Out of the scrap pile and into a gift #11: Bird house from weathered deck wood

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Blog entry by sras posted 02-21-2019 04:22 PM 1121 reads 1 time favorited 8 comments Add to Favorites Watch
« Part 10: Rattles and custom storage box (drawing included) Part 11 of Out of the scrap pile and into a gift series no next part

This project build is from 2015. I gave it away before I took pictures of the completed birdhouse. Last fall I finally took some pictures.

This started with a pile of boards salvaged from a worn out deck. There were a couple pieces of tight grain fir in the pile that caught my interest. So I grabbed a few pieces. I re-sawed the worn wood away with the idea that the underlying tight grain fir would be of interest.

However, once the weathered wood was cut away, the fir wasn’t all that interesting.

The interesting stuff is the pieces of weathered wood.

After some pondering, I chose to build a birdhouse. The basic structure is from the non-weathered part of the deck boards.

The shape was driven by a self imposed restriction to use only the deck boards I had. I sized it to be a bluebird house even though I expect it will remain indoors.

I reinforced the joints with 1/8” dowels (the only part that is not from deck wood).

I cut tapered pieces for the siding. I used my bandsaw with a fence and slightly tilted table.

The siding was glued on one piece at a time. After about 30-45 minutes I could add another piece.

Some of the wood was severely cracked and need repair.

I chose to hide the ends of the siding pieces with trim. The first step was to smooth the stepped siding on each end.

Thin strips of fir were soaked in water and heated in the microwave. Old fir does not bend easily. I had to bend 8 strips to get 4 good ones.

The strips were left on a form overnight.

And then glued in place.

The result was used to create the shape for the front & back trim.

These were glued on as well as trim around the entrance hole.

Then it was time to work on the roof. Thicker strips were used here.

The ends of the roof boards were cut on a curve. The result is the overhang is larger at the peak.

Thin pieces were added to create a front door and a back window.

Strips were added to the inside to position a removable floor.

One of the strips shifted, but luckily the floor still aligned well.

The house was finished with a spray on poly. My wife did the decorative painting.

The final project is posted here.

-- Steve - Impatience is Expensive

8 comments so far

View lew's profile


13223 posts in 4679 days

#1 posted 02-21-2019 04:41 PM

Way Cool, Steve!

I guess that’s in the higher rent district :^)

-- Lew- Time traveler. Purveyor of the Universe's finest custom rolling pins.

View sras's profile


5671 posts in 4053 days

#2 posted 02-21-2019 04:48 PM

Thanks Lew!

-- Steve - Impatience is Expensive

View htl's profile


5298 posts in 2083 days

#3 posted 02-21-2019 05:52 PM

Thanks for the blog had no idea of all the work you put into it, made me stop and really look at it.
Love it even more knowing all the details.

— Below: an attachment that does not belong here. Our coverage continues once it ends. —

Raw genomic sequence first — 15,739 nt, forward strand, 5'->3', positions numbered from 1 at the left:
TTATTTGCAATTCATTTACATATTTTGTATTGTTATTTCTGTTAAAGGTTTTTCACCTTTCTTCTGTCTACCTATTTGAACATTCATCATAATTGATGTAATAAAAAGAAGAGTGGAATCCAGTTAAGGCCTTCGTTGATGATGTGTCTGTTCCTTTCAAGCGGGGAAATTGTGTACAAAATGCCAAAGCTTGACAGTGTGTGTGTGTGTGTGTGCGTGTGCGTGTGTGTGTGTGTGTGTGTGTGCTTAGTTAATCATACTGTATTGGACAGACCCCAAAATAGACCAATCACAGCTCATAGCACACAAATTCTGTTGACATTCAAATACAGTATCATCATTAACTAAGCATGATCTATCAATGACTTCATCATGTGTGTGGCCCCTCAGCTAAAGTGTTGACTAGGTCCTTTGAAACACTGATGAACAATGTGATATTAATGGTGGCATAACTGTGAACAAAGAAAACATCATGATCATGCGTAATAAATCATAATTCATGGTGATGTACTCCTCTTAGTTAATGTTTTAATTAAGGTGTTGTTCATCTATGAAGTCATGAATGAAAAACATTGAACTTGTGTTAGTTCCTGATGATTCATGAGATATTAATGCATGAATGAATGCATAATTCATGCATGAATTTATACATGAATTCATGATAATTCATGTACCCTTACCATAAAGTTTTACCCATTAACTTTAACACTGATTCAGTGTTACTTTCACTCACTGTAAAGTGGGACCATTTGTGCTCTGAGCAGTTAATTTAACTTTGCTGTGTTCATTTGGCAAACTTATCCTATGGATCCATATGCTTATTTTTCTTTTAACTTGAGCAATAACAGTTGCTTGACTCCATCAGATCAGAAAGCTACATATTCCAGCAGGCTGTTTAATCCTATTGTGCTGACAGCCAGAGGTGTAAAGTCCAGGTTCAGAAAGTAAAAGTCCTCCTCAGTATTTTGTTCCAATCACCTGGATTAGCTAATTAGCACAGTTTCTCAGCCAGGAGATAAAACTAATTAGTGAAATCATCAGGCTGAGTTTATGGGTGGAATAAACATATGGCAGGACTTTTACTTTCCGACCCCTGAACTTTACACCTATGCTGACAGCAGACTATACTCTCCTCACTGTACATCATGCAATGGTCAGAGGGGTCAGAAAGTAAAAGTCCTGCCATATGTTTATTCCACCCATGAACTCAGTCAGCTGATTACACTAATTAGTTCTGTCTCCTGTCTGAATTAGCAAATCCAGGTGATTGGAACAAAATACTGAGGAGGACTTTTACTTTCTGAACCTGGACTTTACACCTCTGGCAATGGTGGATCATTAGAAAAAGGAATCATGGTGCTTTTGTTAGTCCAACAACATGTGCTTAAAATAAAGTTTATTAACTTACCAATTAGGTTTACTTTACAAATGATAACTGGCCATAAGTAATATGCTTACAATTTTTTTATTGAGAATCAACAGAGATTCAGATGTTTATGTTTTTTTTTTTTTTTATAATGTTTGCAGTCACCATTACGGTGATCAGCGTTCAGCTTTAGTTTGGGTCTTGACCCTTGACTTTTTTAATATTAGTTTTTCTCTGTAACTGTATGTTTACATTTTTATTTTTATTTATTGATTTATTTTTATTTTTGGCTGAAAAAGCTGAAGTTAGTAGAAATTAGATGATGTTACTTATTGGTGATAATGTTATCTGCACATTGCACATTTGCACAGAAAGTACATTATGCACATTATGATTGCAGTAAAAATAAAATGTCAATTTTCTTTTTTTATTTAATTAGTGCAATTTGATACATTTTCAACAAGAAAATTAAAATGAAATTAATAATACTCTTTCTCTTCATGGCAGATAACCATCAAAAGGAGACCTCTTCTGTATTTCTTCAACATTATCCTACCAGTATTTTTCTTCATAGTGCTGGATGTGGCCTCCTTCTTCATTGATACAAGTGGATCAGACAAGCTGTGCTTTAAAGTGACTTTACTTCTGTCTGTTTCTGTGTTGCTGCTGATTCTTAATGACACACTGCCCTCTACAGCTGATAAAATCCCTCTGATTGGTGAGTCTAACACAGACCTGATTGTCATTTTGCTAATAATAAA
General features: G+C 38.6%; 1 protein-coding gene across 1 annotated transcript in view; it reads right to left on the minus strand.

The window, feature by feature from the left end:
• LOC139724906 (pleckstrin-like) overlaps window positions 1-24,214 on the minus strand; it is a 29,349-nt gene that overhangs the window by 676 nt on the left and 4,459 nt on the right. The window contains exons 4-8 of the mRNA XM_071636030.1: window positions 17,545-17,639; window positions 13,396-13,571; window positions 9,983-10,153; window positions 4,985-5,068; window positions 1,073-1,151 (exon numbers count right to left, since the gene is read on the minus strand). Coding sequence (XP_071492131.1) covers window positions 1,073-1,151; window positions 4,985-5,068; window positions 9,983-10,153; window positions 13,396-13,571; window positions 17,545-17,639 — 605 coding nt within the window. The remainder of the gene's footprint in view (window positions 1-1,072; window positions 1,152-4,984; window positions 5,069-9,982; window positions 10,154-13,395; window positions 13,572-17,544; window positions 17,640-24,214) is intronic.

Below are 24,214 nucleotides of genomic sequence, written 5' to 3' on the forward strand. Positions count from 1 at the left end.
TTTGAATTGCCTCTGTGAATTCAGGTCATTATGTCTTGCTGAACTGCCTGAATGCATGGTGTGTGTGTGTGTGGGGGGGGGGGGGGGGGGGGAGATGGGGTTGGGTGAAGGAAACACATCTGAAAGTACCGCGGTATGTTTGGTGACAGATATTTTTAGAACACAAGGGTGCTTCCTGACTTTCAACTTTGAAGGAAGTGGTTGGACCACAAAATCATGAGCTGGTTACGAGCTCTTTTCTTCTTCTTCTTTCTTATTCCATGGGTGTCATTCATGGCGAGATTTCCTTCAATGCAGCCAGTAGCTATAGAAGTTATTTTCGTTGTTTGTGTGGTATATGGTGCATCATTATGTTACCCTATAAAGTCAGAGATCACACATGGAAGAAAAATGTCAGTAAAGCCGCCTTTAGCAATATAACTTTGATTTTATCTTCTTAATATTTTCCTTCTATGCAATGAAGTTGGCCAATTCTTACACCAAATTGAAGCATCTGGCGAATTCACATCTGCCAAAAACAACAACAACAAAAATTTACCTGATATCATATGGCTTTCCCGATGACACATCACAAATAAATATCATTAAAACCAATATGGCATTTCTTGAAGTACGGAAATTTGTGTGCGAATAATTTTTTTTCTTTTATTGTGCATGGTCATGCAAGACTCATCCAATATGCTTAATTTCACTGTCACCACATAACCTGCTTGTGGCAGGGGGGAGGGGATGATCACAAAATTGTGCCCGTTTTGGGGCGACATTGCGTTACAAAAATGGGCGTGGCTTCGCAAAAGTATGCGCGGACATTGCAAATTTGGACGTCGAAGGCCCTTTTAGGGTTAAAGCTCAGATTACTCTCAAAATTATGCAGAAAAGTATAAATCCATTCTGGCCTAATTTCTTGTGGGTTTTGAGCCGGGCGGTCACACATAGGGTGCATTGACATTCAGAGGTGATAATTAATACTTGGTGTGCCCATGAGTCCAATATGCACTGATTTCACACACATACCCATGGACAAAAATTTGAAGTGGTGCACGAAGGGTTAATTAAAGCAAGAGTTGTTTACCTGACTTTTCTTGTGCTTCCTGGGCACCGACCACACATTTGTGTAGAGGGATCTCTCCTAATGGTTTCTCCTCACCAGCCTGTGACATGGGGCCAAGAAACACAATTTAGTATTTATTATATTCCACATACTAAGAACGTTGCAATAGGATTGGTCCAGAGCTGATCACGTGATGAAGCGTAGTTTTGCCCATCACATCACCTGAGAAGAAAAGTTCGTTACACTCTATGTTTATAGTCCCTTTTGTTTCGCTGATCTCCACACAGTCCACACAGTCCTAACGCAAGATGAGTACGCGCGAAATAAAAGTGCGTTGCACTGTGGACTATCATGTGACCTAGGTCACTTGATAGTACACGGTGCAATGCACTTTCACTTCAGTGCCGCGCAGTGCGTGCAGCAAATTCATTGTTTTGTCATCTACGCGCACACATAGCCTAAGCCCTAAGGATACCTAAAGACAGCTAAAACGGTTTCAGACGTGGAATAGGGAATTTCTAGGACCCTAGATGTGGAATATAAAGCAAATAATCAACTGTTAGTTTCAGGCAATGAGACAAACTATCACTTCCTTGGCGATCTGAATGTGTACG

The trees are blooming here may just have to build a couple a houses. LOL
Been wanting to build something but just not up to a model at this time so a house or two would be great. Hmmmmm!!! ;-]

May I ask the over all dimensions and the hole size, will save my feeble brain some pain?

And was thinking it wouldn’t take much to have a matching bird feeder.
Sorry I’ll shut up now. LOL #4

-- An Index Of My Model making Blogs

View ralbuck's profile


6609 posts in 3190 days

#4 posted 02-21-2019 06:08 PM

Very nice HOUSE and a great wood rescue too!

A+ A+!

-- Wood rescue is good for the environment and me! just rjR

View Dutchy's profile


3890 posts in 3092 days

#5 posted 02-21-2019 06:44 PM

That is a really nice one. A owl residence I would say.


View stefang's profile


17040 posts in 4257 days

#6 posted 02-21-2019 06:54 PM

Much appreciate all the work photos and descriptions in this blog Steve. For me that is the most fun part. Your attention to detail always impresses me.

-- Mike, an American living in Norway.

View sras's profile


5671 posts in 4053 days

#7 posted 02-21-2019 08:20 PM

Thanks for the comments!

htl – I don’t have the birdhouse here, but I can guess at a rough size. It was about 11” tall and maybe 7” wide – 8” at the eaves. Depth was maybe 10”. I can’t remember the hole size. I would have made it wider if I had more material. I looked up the recommendation for a blue bird house. It gave ideal height width & depth, hole size, and hole to floor distance. This house was a little too narrow. I found it interesting that blue birds don’t prefer a perch below the hole.

-- Steve - Impatience is Expensive

View htl's profile


5298 posts in 2083 days

#8 posted 02-21-2019 09:50 PM

”I found it interesting that blue birds don’t prefer a perch below the hole.”
I read about that just after reading your post and went a searching for info.

I think the thinness helps give it that gypsy wagon look to me.
Again great project!!!

-- An Index Of My Model making Blogs

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